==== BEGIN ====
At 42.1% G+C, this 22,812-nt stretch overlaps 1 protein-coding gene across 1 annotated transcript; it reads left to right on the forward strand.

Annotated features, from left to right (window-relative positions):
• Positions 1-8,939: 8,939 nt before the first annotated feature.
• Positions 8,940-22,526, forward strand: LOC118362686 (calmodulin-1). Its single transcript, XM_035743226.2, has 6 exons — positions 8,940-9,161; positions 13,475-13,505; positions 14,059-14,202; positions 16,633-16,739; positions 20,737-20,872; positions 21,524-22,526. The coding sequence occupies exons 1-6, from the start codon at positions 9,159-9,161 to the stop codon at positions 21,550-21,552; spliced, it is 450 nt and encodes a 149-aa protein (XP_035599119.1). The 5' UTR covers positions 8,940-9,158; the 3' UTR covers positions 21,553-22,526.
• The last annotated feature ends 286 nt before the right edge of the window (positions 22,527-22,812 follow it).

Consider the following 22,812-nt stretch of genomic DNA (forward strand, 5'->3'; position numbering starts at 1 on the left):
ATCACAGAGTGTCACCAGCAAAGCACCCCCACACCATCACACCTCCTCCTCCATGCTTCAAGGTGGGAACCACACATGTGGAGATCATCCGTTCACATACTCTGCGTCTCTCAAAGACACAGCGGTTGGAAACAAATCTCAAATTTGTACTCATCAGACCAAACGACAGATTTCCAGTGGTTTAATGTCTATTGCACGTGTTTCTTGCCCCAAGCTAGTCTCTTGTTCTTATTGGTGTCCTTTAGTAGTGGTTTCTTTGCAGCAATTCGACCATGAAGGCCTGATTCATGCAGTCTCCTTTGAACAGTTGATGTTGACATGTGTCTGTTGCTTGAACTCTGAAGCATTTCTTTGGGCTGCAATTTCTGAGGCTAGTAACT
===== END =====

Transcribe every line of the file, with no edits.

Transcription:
At 42.1% G+C, this 22,812-nt stretch overlaps 1 protein-coding gene across 1 annotated transcript; it reads left to right on the forward strand.

Annotated features, from left to right (window-relative positions):
• Positions 1-8,939: 8,939 nt before the first annotated feature.
• Positions 8,940-22,526, forward strand: LOC118362686 (calmodulin-1). Its single transcript, XM_035743226.2, has 6 exons — positions 8,940-9,161; positions 13,475-13,505; positions 14,059-14,202; positions 16,633-16,739; positions 20,737-20,872; positions 21,524-22,526. The coding sequence occupies exons 1-6, from the start codon at positions 9,159-9,161 to the stop codon at positions 21,550-21,552; spliced, it is 450 nt and encodes a 149-aa protein (XP_035599119.1). The 5' UTR covers positions 8,940-9,158; the 3' UTR covers positions 21,553-22,526.
• The last annotated feature ends 286 nt before the right edge of the window (positions 22,527-22,812 follow it).

Consider the following 22,812-nt stretch of genomic DNA (forward strand, 5'->3'; position numbering starts at 1 on the left):
ATCACAGAGTGTCACCAGCAAAGCACCCCCACACCATCACACCTCCTCCTCCATGCTTCAAGGTGGGAACCACACATGTGGAGATCATCCGTTCACATACTCTGCGTCTCTCAAAGACACAGCGGTTGGAAACAAATCTCAAATTTGTACTCATCAGACCAAACGACAGATTTCCAGTGGTTTAATGTCTATTGCACGTGTTTCTTGCCCCAAGCTAGTCTCTTGTTCTTATTGGTGTCCTTTAGTAGTGGTTTCTTTGCAGCAATTCGACCATGAAGGCCTGATTCATGCAGTCTCCTTTGAACAGTTGATGTTGACATGTGTCTGTTGCTTGAACTCTGAAGCATTTCTTTGGGCTGCAATTTCTGAGGCTAGTAACT